Wednesday, August 05, 2020

Literary Corner: If You Look at Children

2020 is the "Desperate Housewives" of years, with writers so addicted to over-the-top melodrama for its own sake that they'll sacrifice any kind of meaning for a momentary effect, and you keep dissolving into giggles at the moment when you ought to be taking it the most seriously. Hurricanes in Manhattan isn't crazy enough, it's been done before, so they have to have a tornado watch in Manhattan instead. Give me a break.

In any case, it passed, having done little in my neighborhood other than to knock down a lot of tree branches, showing a particular hostility to the locust trees, seen above, in a post-hurricane dappling of late-afternoon sun (and a very pleasant post-hurricane breeze).


Like Things Go Away
by Donald J. Trump

My view is the schools 
should open. This thing’s 
going away. It will go away 
like things go away 
and my view is schools 
should be open. 

If you look at children, 
children are almost — 
and I would almost say 
definitely, but almost — 
immune from this disease.

I don’t know how you feel 
about it but they have much 
stronger immune systems
than we do somehow for this.

(Fox & Friends, 5 August 2020, via The Wrap.)

OK, so as you know, children are not immune from Covid-19. They are less likely to get infected than adults, and much less likely to suffer from severe symptoms (though 10% of infected babies become critically ill, and children who have been infected are in danger of ending up with a multisystem inflammatory syndrome resembling Kawasaki disease, which is pretty scary), but those who do get infected seem to carry a lot of virus ("children younger than age 5 may host up to 100 times as much of the virus in the upper respiratory tract as adults"), and they can infect others, like adults, including their teachers, and their kindly, beloved grandfathers like PRESIDENT TRUMP:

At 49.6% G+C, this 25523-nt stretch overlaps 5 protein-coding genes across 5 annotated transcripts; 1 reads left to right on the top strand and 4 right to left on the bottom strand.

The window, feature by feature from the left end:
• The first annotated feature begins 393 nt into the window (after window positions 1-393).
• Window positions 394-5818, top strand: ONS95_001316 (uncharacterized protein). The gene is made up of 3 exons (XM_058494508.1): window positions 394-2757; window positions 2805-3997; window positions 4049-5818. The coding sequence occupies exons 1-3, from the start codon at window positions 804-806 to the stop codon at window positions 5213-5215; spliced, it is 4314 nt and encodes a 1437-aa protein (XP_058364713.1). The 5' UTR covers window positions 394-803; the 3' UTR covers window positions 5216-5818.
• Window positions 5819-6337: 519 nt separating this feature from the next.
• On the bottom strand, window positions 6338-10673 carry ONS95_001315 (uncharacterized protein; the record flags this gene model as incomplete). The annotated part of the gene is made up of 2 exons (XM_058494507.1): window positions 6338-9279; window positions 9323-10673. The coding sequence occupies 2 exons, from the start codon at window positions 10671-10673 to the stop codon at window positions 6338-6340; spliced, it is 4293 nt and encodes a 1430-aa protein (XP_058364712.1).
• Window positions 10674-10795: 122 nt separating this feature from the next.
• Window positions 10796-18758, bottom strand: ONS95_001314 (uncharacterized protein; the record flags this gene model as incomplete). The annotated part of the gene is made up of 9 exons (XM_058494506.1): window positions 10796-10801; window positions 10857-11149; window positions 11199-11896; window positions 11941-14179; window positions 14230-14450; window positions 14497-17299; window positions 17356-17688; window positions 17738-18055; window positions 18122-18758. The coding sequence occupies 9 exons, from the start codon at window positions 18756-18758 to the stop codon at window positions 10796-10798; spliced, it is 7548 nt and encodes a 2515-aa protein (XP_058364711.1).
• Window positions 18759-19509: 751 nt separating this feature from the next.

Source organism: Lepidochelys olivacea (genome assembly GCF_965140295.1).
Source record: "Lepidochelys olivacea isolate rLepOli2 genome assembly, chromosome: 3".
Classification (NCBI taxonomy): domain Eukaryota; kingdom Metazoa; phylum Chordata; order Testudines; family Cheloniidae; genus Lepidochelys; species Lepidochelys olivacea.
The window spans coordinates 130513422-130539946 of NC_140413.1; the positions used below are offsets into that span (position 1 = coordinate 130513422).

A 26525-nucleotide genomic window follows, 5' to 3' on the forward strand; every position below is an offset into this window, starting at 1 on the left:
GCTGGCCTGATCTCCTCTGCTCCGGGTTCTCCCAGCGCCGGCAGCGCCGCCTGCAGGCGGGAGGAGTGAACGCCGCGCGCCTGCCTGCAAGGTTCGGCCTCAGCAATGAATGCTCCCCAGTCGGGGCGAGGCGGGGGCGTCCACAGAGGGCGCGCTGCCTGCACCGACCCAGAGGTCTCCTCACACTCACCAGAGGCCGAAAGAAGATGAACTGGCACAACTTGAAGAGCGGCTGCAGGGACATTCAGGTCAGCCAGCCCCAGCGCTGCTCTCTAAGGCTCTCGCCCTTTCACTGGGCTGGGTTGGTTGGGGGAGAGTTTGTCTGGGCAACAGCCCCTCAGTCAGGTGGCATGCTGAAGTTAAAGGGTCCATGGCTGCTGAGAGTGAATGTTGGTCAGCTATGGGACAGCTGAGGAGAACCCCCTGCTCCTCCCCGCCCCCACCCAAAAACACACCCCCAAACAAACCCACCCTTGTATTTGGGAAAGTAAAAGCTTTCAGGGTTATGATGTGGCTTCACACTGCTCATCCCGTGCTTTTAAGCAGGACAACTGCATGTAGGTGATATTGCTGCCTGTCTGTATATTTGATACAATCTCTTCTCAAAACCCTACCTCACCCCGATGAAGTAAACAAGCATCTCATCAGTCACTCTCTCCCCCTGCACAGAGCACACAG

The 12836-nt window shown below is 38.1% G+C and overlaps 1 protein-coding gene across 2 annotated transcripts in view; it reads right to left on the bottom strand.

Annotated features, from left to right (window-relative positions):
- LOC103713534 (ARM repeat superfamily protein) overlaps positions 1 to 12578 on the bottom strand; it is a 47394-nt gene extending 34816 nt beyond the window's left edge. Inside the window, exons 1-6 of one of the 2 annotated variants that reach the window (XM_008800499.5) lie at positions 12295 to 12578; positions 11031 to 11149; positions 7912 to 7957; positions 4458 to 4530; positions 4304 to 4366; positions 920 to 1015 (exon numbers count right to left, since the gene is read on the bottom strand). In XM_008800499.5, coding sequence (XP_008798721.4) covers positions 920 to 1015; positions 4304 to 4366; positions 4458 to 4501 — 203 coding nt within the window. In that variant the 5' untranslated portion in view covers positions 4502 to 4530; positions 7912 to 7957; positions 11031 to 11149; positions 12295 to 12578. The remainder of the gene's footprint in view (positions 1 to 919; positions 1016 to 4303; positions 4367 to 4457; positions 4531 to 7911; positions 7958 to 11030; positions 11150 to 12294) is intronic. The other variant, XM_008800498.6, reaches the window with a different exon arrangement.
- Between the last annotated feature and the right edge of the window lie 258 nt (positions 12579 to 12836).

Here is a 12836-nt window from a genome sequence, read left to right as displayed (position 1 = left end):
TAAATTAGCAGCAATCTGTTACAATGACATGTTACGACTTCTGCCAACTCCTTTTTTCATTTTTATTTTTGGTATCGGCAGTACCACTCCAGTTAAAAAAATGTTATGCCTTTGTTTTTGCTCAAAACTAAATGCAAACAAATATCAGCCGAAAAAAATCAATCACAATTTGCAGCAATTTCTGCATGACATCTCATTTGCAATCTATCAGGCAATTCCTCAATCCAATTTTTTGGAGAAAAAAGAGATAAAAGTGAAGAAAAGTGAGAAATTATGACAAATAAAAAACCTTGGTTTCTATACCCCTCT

Children under 10 were roughly half as likely as adults to spread the virus to others, consistent with other studies. That may be because children generally exhale less air — and therefore less virus-laden air — or because they exhale that air closer to the ground, making it less likely that adults would breathe it in.... And those between the ages of 10 and 19 can spread the virus at least as well as adults do.
Also, I don't know how you feel about it but it DOESN'T MATTER HOW YOU FEEL ABOUT IT. Facts don't care about President Trump's feelings, as the guy says. And "like things go away" covers a pretty broad range of outcomes. The Rockies may crumble, Gibraltar may tumble—they're only made of clay—but viruses really hang around, though their virulence seems to decline at different rates and evolves back and forth. "Virulent" (from the Latin virulentus meaning "full of virus" or poison, which is what virus meant in pre-microscope days) is a terrific word, I'm glad it showed up. 

Cross-posted at The Rectification of Names.

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